Summer is just around the corner. We have had a few days where it feels like it's already here! If you want to maintain the beautiful lush lawn you had in early spring, you will need to make a few adjustments to your routine.
How much to water?
As a rule of thumb your turfgrass requires approximately one inch of water per week. As we have blogged previously, watering too much is not a good thing. As a general rule of thumb, you want to water more in times of high heat, lots of sunlight, high winds, dry air, and drought. Alternately, you may want to water less in times of cooler temperatures, lots of clouds or shade, low winds, humidity, and high rainfall. Every yard is unique. Mr. Smith who has sandy soil and no shade is going to need more water applications than Mrs. Jones who has rich brown soil and many trees. Your lawn will tell you whether it needs more water or if it is doing fine. You want to apply just enough water to keep your grass green.
Using the water budget or seasonal adjust feature on your controller is the easiest way to add time to the system across all zones. If you have hot spots in your yard, increase the time or add a day for those specific areas rather than across the entire system to conserve water.
Raise the Mowing Height
I almost feel like I am beating a dead horse on this point, but I see it every day- lawns shaved within an inch of their life. Raise the height of your mower in the summer! This is easiest way to ensure the health of your lawn through the summer. When in doubt, just raise the mower all the way to its tallest setting. You never want to cut more than about one-third of your grass in any single session. Yes, this does mean you'll need to mow with a little more regularity, but don't fret: the growth of your lawn will slow considerably as the temperature average goes up. By maintaining a tall lawn, you deter weed growth and allow the grass to root deeper into the soil.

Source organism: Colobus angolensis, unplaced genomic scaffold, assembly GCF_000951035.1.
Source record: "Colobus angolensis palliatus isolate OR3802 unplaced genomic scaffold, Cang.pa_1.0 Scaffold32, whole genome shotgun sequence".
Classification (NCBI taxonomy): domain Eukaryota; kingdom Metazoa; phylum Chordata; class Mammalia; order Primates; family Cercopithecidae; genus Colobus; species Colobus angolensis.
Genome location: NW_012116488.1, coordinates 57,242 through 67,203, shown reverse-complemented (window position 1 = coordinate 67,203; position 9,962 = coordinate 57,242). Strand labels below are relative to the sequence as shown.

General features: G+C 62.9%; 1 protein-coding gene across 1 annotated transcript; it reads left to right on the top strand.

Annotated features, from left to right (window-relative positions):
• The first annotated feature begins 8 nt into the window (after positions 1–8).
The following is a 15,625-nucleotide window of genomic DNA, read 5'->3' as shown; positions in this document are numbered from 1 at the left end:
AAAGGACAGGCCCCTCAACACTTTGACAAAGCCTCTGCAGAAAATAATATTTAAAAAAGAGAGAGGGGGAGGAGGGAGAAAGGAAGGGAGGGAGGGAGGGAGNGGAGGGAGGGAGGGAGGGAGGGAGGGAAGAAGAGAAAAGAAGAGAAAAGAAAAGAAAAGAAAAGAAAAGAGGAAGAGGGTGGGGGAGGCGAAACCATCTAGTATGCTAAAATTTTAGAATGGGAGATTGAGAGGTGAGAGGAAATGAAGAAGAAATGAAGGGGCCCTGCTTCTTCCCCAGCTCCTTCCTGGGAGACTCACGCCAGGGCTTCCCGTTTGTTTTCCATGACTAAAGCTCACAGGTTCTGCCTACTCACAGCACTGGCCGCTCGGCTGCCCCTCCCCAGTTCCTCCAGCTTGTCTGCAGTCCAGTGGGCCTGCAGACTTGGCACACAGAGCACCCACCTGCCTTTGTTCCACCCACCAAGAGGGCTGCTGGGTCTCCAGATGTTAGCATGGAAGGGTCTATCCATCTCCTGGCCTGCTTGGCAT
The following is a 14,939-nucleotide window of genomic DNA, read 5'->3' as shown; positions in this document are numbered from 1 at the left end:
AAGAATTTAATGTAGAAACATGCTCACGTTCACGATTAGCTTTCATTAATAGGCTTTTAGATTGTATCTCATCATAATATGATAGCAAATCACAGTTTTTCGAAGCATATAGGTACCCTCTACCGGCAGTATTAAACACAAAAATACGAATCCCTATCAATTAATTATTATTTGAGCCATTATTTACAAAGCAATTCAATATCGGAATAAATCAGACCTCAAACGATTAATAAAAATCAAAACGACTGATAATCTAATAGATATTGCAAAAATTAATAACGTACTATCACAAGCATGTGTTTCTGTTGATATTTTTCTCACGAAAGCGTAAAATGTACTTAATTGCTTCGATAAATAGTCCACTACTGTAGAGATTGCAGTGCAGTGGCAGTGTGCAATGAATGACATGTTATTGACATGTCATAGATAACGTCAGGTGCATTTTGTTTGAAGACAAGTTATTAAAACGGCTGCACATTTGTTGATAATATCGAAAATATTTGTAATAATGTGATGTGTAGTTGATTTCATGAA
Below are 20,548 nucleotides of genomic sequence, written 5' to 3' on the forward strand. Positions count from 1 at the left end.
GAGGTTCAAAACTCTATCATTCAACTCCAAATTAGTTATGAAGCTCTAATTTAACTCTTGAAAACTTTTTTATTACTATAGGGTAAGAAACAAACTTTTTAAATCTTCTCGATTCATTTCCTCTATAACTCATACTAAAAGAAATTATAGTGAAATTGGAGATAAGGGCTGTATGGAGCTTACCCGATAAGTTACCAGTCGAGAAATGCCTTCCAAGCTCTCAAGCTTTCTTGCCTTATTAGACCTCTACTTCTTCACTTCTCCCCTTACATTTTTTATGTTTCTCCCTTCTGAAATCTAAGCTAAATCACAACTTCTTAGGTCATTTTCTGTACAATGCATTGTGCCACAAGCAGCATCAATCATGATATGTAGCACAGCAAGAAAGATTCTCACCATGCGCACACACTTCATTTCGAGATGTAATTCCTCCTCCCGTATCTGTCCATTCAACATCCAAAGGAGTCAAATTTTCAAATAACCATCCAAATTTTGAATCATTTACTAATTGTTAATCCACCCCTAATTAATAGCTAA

Mulch rather than Bag
I will admit right off that I am a mulcher. I know there are very opinionated camps on mulching vs. bagging. I hate to bag the grass, it doubles the time it takes me to mow. If you are mowing frequently and with a high blade, mulching does not leave grass clippings in ugly rows on your lawn. Done properly, grass clippings left on lawns conserve water because they protect the soil from the hot sun and thereby reduce evaporation. Also, they decompose into water absorbent humus. There are numerous municipalities in and around large cities that are encouraging residents to mulch by offering rebates and discounts for mulchers. All those grass clippings add up to huge amounts added to the landfill during the summer. If you are going to bag, I encourage you to start a compost bin to reduce the spent grass to rich nutrients you can utilize in your plant beds later.
Keep it green !
Have a super week!